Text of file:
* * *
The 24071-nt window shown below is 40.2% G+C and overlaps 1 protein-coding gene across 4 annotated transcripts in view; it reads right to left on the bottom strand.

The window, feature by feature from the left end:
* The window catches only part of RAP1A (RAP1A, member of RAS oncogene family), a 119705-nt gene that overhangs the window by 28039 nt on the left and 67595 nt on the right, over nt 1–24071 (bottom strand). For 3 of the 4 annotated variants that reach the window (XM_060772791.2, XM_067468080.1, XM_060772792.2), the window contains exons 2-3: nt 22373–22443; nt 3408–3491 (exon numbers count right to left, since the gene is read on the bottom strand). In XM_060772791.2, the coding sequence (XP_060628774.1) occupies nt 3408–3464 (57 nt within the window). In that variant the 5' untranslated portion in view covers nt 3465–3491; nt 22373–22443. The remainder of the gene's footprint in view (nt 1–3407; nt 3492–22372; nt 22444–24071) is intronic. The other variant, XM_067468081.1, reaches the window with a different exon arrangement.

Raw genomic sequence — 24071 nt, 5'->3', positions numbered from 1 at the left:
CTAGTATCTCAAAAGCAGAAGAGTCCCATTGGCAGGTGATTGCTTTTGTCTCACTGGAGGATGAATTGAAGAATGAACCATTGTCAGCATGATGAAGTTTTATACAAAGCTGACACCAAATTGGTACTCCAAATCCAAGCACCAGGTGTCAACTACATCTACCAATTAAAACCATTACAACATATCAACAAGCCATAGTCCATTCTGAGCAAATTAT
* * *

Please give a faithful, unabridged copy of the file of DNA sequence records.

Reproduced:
The 24071-nt window shown below is 40.2% G+C and overlaps 1 protein-coding gene across 4 annotated transcripts in view; it reads right to left on the bottom strand.

The window, feature by feature from the left end:
* The window catches only part of RAP1A (RAP1A, member of RAS oncogene family), a 119705-nt gene that overhangs the window by 28039 nt on the left and 67595 nt on the right, over nt 1–24071 (bottom strand). For 3 of the 4 annotated variants that reach the window (XM_060772791.2, XM_067468080.1, XM_060772792.2), the window contains exons 2-3: nt 22373–22443; nt 3408–3491 (exon numbers count right to left, since the gene is read on the bottom strand). In XM_060772791.2, the coding sequence (XP_060628774.1) occupies nt 3408–3464 (57 nt within the window). In that variant the 5' untranslated portion in view covers nt 3465–3491; nt 22373–22443. The remainder of the gene's footprint in view (nt 1–3407; nt 3492–22372; nt 22444–24071) is intronic. The other variant, XM_067468081.1, reaches the window with a different exon arrangement.

Raw genomic sequence — 24071 nt, 5'->3', positions numbered from 1 at the left:
CTAGTATCTCAAAAGCAGAAGAGTCCCATTGGCAGGTGATTGCTTTTGTCTCACTGGAGGATGAATTGAAGAATGAACCATTGTCAGCATGATGAAGTTTTATACAAAGCTGACACCAAATTGGTACTCCAAATCCAAGCACCAGGTGTCAACTACATCTACCAATTAAAACCATTACAACATATCAACAAGCCATAGTCCATTCTGAGCAAATTAT